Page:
6. Tea Move over, coffee. This is tea's year! Houston is already home to a number of great teahouses, but many people are just starting to realize all that tea has to offer. Almost as much caffeine as coffee? Check. Unique flavor combinations? Check. Organic and exotic? Check and check. Look for more gourmet and artisan tea on menus this year, the emergence of upscale tea bars and tea replacing coffee (to an extent) as our morning beverage of choice.
5. Fancy cauliflower Oxheart was way ahead of this trend, giving vegetables a prime place on menus and treating them with the care and respect most often reserved for a steak or pork chop. In New York, there's a restaurant serving a $30 "cauliflower steak," and that's probably just the beginning. We predict more upscale roasted cauliflower, foams, purées and hashes. And, of course, it's only a matter of time before cauliflower steaks make their way to Houston. We probably won't go for it (meat-lovers that we are), but go on, chefs. Hit us with your best shot.
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4. Gourmet chicken wings Much of the potential 2014 trends involve fast, inexpensive or undervalued food moving up in the culinary world to places of prominence on fancy menus. Goro & Gun has already created upscale chicken wings, and as we saw at this year's Wingtoberfest, Uchi and Underbelly are just as capable. Expect to see elegant (read: expensive) wings in unique sauces at some of the more fashionable restaurants in the country. Inevitably, of course, fast food restaurants will follow suit with their takes on mala wings with bleu cheese sauce or cilantro and cashew crusted drumsticks.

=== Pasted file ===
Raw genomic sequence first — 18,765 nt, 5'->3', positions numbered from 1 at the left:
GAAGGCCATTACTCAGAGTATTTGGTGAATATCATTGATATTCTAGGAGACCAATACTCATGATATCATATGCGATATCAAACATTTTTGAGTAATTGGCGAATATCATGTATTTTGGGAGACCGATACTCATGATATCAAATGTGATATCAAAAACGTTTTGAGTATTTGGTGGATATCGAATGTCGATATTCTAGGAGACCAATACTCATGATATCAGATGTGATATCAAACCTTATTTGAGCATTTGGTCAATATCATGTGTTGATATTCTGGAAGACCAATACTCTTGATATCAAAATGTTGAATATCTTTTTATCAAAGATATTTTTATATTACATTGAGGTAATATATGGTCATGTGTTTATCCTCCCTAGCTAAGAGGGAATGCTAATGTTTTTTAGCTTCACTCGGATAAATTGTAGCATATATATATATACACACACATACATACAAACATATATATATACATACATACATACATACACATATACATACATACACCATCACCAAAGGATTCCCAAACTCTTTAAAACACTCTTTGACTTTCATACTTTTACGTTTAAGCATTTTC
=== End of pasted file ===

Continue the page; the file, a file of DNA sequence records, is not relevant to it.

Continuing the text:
3. Sea vegetables What's healthier than kale, more abundant than spinach and more exotic than bok choy? Seaweed, of course, and kelp and sea lettuce and wakame. The ocean is a veritable cornucopia of healthy plants, fresh, crisp, nutritious and ready to eat. The Japanese have been eating various forms of seaweed for thousands of years, and sea plants have been written about by both the Vikings and the ancient Greeks. We're a little behind on this trend here in the United States, but someday soon we imagine more seaweed salads will be finding their way to our tables.
2. Biscuit buns Yes, pretzel buns were delicious when made correctly by an artisan baker, but fast food restaurants ruined that. Expect pretzel buns (already waning in popularity) to be replaced by biscuit buns on everything from hamburgers to BLTs to veggie sandwiches. Breakfast foods have long been sandwiched between two buttery biscuits, but these mounds of flaky dough will soon be enveloping lunch and dinner, too. Biscuits have weathered perversion by fast food restaurants, and they're poised for a slightly more high-end comeback.
1. Classy versions of a boilermaker If you don't know what a boilermaker is, go back to hipster school. Actually, the oilermaker, or "a shot and a beer," was popular long before hipsters decided it wasn't cool and was therefore cool. Here in America, a boilermaker is most often a shot of whiskey and a cheap beer like Budweiser, though the term refers to something different in England, where the combo was presumably invented and named in the 1920s. Hip bars are now endeavoring to class up the boilermaker, though, with craft beer and expensive shots. A shot of Fernet and and a Saint Arnold Winter Stout, coming right up!